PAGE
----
Stocks rose mostly in Asia on Thursday after a volatile day of trading led to modest gains on Wall Street.
US futures edged higher amid mixed oil prices.
Shanghai’s benchmark dropped 1% to 3,204.93 after China’s central bank kept its benchmark lending rate unchanged. Other major economies are raising interest rates to keep inflation in check, but China’s economy is slowing and inflation remains moderate.
Tokyo’s Nikkei 225 index rose 0.5% to 27,946.20. Japan reported her August record trade deficit. This is due to the high cost of importing energy and other commodities and the weaker yen.
However, analysts say they expect a rebalancing in the coming months.
“Auto production should continue to normalize as supply chain disruptions ease, but commodity price growth will slow further,” said Darren Tay of Capital Economics.
Hong Kong’s Hang Seng Index rose 0.5% to 18,941.04 while Seoul’s Kospi rose 0.1% to 2,413.07.
Australia’s S&P/ASX 200 was up 0.6% to 6,869.60.
Trading was temporary in New York on Wednesday, the day after the market recorded its worst drop in two years.
Inflation reports at the wholesale level show that even if overall inflation has slowed, prices are still rising rapidly and pressures are building beneath the surface. That echoed Tuesday’s report on inflation at the consumer level, which raised expectations of a rate hike and sparked a runaway market.
The S&P 500 rose 0.3% to 3,946.01 on Wednesday while the Dow rose 0.1% to 31,135.09. The Nasdaq rose 0.7% at 11,719.68 and the Russell 2000 closed 0.4% higher at 1,838.46.
Traders see a one-in-four chance that the Fed will raise the benchmark rate by 1 percentage point next week, four times its normal rate, according to CME Group. The day before, it was him close to a one-third chance. The site says the odds of a three-quarter percentage point increase from 69% on Tuesday have now increased to 76%.
The central bank has already raised the benchmark rate four times this year, with the last two raisings by three-quarters of a percentage point.
The Federal Reserve (Fed) is taking aggressive action on interest rates to cool the highest inflation in 40 years. Tuesday’s report on higher prices rocked the market, showing signs that inflation is entering a more stubborn phase.
Wall Street is particularly concerned about the possibility of raising interest rates too far, slowing the economy and pushing it into a recession. The Federal Reserve is trying to avoid that outcome, but the latest inflation report suggests it’s becoming a tougher task.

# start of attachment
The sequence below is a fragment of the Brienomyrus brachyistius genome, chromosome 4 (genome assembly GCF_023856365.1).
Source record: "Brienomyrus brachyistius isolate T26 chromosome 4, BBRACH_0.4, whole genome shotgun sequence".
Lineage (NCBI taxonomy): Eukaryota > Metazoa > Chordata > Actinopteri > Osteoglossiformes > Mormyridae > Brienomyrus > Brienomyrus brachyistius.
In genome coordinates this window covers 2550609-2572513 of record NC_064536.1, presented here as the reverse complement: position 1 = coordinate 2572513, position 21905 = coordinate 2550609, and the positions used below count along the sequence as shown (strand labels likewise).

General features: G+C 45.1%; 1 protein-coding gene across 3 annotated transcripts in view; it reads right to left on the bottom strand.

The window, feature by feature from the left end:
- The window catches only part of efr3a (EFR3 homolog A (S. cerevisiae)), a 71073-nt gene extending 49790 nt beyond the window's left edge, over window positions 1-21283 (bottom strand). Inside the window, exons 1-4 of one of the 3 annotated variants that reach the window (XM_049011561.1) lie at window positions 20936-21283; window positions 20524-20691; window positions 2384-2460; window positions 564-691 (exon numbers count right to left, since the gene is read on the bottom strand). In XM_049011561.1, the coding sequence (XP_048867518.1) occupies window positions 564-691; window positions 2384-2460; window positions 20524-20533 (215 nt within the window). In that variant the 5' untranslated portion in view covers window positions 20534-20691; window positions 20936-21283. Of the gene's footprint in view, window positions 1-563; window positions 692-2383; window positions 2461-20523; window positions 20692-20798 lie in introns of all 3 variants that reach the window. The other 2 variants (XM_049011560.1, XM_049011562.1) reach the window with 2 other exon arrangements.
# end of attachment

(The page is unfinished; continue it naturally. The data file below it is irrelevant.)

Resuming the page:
The US economy has generally slowed, but consumers have remained resilient and the job market remains strong. Wall Street will get another update on inflation’s latest impact on spending when the government releases his August retail sales report on Thursday.
Markets are also watching U.S.-China tensions and the war in Ukraine, with business and government officials warning of a possible nationwide rail strike this weekend that could cripple an already dismantled supply chain. I am ready for sex.
The railroad has already started cutting shipments of hazardous materials and has announced plans to stop carrying refrigerated products before the strike deadline on Friday. Norfolk Southern, Union Pacific, BNSF, CSX, Kansas City Southern, and other companies that rely on rail to deliver raw materials and finished goods are assuming the worst.
Union Pacific fell 3.7% and Norfolk Southern fell 2.2%.
Biden administration officials are scrambling to develop plans to keep supplies moving even if railroads are shut. The White House is also pressuring both sides to resolve their differences. And a growing number of business groups are lobbying Congress to step in and prevent a strike if no deal can be reached.
In other trading on Thursday, US benchmark crude rose 10 cents to $88.58 a barrel in electronic trading on the New York Mercantile Exchange. On Wednesday he surged $1.17 to $88.48.
Brent crude, the price benchmark for international trading, dropped five cents to $94.05 a barrel.
The dollar rose to 143.42 yen from 143.16 yen at the end of Wednesday. The euro fell from 99.77 cents to 99.73 cents.
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